Tuesday, April 7, 2015

#Day7: Distracted

Lately I have found myself to be distracted. Regularly and truly distracted. This distraction has hindered my ability to gain traction on the things I want to accomplish. And then I’m unsatisfied with my progress (or lack-there-of). And then I find my mind drifting to “all the things I should be doing” when what I really should be doing is paying attention to what is going on in the moment. I’m aware of this distraction and I’ve allowed my attention to be split when it shouldn’t be (like in a meeting or when a colleague pops in my office). I think to myself, “If I just do this one thing right now, then I’ll be able to pay attention.” But that isn’t really true.  

I don’t like being distracted. I don’t like how the distraction exacerbates the feeling that, because I’m not focusing on people and projects in the best way that I can, I am failing. It’s time to get off the distracted and failing track. Here’s what I’m thinking…

How I Want To Be
For me, being thoughtful about what I want to do and recognizing how it connects to the “bigger picture” (like the goals and mission of LeaderShape and the goals of my life beyond work) always energizes me. Once I have (re-)established that connection, organizing my work also brings about an enormous amount of satisfaction and focus. So how do I want to be right now? I want to be connected, clear-minded, and ready to take meaningful action.

How I’ll Get There
One of the reasons my mind is all over the place right now is because I haven’t spent time thinking. To think, I need to slow down for a minute but how can I do that when I am distracted by all of the things that I should be doing right now?? Do you see what happens there? So I am taking time to think, pushing the urge to “just do something” away.

You might be like me and love a good list.  I love a good list so much that sometimes I jump right into making one without – you guessed it – thinking. After my thinking time, then I get my list-making time. Until then, I put down the pen (right after this blog post J).  Think, then write.

As much as I love a list, it isn’t worth the paper it is written on if it isn’t organized in a manner that sets priorities, next steps, etc. I’m going back to some of David Allen’s Getting Things Done techniques that have worked for me in the past. My copy of Allen’s book is sitting on my desk and ready for review. I’m feeling good about this as a first step to organizing my work and goals. (But not before I spend time thinking!)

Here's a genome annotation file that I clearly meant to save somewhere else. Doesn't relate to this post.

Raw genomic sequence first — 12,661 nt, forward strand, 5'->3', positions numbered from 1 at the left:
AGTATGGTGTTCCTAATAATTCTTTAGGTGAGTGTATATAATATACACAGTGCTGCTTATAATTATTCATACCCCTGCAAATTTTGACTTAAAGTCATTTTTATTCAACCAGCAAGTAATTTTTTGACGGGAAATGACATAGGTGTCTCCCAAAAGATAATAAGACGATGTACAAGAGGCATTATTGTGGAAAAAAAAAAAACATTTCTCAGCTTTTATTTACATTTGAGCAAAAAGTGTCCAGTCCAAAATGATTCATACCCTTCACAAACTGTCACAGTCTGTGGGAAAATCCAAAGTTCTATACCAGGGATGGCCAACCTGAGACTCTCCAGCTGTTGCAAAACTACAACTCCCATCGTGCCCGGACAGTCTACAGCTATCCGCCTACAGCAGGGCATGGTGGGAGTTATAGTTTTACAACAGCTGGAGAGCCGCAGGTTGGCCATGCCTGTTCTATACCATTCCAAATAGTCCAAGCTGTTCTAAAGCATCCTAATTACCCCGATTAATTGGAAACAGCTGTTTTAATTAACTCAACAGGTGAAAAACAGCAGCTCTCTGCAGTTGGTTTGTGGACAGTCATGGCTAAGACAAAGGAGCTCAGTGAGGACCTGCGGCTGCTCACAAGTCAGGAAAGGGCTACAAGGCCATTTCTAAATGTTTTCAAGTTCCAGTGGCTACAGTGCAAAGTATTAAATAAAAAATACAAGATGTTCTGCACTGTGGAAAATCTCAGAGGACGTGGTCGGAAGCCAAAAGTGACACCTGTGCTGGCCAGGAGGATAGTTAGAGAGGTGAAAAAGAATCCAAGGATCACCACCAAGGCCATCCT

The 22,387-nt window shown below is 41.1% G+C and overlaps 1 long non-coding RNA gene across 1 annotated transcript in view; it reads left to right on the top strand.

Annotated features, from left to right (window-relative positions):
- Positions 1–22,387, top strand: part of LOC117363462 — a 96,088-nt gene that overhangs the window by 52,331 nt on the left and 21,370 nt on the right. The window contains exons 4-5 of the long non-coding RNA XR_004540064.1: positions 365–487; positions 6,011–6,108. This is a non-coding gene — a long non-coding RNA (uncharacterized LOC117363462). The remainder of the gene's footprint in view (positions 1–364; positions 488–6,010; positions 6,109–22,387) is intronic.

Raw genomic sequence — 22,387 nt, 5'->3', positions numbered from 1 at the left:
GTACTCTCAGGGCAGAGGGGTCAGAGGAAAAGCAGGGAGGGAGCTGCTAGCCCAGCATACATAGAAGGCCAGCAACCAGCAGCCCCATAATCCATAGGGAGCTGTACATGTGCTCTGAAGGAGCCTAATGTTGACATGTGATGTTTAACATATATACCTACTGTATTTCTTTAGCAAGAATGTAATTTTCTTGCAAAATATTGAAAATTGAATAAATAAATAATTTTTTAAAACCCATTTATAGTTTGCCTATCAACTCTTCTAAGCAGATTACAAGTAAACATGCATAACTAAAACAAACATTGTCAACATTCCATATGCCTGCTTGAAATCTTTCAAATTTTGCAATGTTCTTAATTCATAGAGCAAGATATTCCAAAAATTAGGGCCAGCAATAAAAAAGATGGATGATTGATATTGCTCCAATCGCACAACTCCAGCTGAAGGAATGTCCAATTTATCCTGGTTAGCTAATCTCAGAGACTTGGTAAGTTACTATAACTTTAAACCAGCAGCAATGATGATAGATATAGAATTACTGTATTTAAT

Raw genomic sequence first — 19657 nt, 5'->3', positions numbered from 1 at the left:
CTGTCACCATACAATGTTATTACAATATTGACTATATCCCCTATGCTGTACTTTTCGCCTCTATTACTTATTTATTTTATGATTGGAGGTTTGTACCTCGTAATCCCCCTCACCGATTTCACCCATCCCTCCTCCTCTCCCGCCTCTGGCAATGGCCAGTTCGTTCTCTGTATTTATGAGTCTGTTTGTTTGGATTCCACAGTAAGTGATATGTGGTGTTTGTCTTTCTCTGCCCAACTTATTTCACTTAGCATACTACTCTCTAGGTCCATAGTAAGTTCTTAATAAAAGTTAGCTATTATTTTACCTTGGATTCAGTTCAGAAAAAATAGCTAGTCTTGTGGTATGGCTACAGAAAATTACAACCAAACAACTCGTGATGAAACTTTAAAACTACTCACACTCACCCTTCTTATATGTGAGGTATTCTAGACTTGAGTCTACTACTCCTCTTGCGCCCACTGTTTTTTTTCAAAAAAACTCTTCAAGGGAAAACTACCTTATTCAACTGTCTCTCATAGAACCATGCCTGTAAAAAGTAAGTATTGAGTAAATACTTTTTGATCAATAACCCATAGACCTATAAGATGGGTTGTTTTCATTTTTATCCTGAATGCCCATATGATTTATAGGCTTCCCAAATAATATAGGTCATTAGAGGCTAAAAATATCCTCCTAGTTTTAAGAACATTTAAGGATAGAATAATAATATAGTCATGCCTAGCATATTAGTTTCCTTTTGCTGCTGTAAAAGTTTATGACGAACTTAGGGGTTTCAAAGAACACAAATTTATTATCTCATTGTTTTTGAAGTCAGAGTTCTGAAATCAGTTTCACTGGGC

Let It Go
Oh, Elsa, how your famous three words are burned in my brain. But you know what? There are some things that I can let go. There are the tangible things, the “to-dos” that I can let go of until later. This will allow space for higher priority goals.

Then there is the mental mess that comes from criticizing myself for not having the level of focus that I want, need, think I should have, etc., etc., etc. By letting that go, I also let go of another distraction. I’m already feeling relief as some of the distraction lets go of me as I write this post.

#Day7 means a lot of things to a lot of people and it can change over time. It is about keeping the lessons of LeaderShape alive, staying in action, continuing to grow into the person you want to be, embracing possibility, living with integrity, working to create a just, caring, and thriving world, and more. Currently my #Day7 is about staying in action to do good work. To do this, what I need right now is to lessen the distractions and incorporate ways in which I can actually get to the good work.



What about you? Do you ever find yourself caught up in being distracted? What does #Day7 look like for you right now? Tell us in the comments section. 

Thursday, April 2, 2015

I'm on a Conference Call


The staff at LeaderShape spends a lot of time on conference calls. These calls are a great opportunity for us to build relationships and to prepare for upcoming LeaderShape programs. For some, these calls can feel awkward. And sometimes conference calls are easy targets for jokes. Take this video for example. It is a pretty hilarious take on how challenging a conference call can be.


And still, conference calls can be an advantage to us! They help us connect with each other live and in real-time. We are able to tackle issues in the moment (no waiting on an email chain to reach everyone) and we have a better chance of understanding one another (just hearing the inflection in another’s voice can provide clarity of tone).

So how can we make this sometimes-awkward experience as meaningful and productive as possible?  Here are some practices that we have found contribute to being an outstanding conference call participant.

Preparation
If you have documents that support the agenda and goals of the call, review them in advance and have them accessible during the call. Not only can this help you to be a positive contributor to the call, it shows respect to the person who has coordinated the call.

It’s also important to think of your own role and responsibilities for the call. Are you a contributor to the call? Are you there to listen and learn? What do you need to think about and do to be ready to participate? 

Instructions